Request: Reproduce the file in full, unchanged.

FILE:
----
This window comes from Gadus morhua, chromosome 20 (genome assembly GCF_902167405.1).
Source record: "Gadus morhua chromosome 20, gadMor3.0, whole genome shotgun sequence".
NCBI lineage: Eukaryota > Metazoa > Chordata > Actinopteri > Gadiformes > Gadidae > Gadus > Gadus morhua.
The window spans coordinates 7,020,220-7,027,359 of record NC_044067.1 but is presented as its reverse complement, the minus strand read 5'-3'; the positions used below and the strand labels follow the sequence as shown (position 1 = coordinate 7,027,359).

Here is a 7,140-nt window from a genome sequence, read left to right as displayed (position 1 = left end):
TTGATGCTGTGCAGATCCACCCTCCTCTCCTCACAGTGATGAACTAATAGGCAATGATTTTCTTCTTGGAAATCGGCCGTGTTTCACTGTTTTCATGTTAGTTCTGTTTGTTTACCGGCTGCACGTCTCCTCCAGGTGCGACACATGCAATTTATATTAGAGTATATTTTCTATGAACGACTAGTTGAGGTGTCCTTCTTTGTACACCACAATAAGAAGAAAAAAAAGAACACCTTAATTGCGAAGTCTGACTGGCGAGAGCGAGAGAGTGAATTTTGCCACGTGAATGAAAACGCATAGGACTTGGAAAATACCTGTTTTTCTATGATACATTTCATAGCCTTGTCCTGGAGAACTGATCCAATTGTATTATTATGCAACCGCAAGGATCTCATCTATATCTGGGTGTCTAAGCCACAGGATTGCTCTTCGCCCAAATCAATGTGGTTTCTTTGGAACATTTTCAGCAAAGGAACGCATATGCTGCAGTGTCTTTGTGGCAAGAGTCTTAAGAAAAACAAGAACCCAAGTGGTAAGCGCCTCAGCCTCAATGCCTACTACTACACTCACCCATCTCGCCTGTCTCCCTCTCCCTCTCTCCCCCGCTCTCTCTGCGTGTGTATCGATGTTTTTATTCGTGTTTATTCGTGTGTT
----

This window comes from Gadus morhua, chromosome 20 (genome assembly GCF_902167405.1).
Source record: "Gadus morhua chromosome 20, gadMor3.0, whole genome shotgun sequence".
NCBI lineage: Eukaryota > Metazoa > Chordata > Actinopteri > Gadiformes > Gadidae > Gadus > Gadus morhua.
The window spans coordinates 7,020,220-7,027,359 of record NC_044067.1 but is presented as its reverse complement, the minus strand read 5'-3'; the positions used below and the strand labels follow the sequence as shown (position 1 = coordinate 7,027,359).

Here is a 7,140-nt window from a genome sequence, read left to right as displayed (position 1 = left end):
TTGATGCTGTGCAGATCCACCCTCCTCTCCTCACAGTGATGAACTAATAGGCAATGATTTTCTTCTTGGAAATCGGCCGTGTTTCACTGTTTTCATGTTAGTTCTGTTTGTTTACCGGCTGCACGTCTCCTCCAGGTGCGACACATGCAATTTATATTAGAGTATATTTTCTATGAACGACTAGTTGAGGTGTCCTTCTTTGTACACCACAATAAGAAGAAAAAAAAGAACACCTTAATTGCGAAGTCTGACTGGCGAGAGCGAGAGAGTGAATTTTGCCACGTGAATGAAAACGCATAGGACTTGGAAAATACCTGTTTTTCTATGATACATTTCATAGCCTTGTCCTGGAGAACTGATCCAATTGTATTATTATGCAACCGCAAGGATCTCATCTATATCTGGGTGTCTAAGCCACAGGATTGCTCTTCGCCCAAATCAATGTGGTTTCTTTGGAACATTTTCAGCAAAGGAACGCATATGCTGCAGTGTCTTTGTGGCAAGAGTCTTAAGAAAAACAAGAACCCAAGTGGTAAGCGCCTCAGCCTCAATGCCTACTACTACACTCACCCATCTCGCCTGTCTCCCTCTCCCTCTCTCCCCCGCTCTCTCTGCGTGTGTATCGATGTTTTTATTCGTGTTTATTCGTGTGTT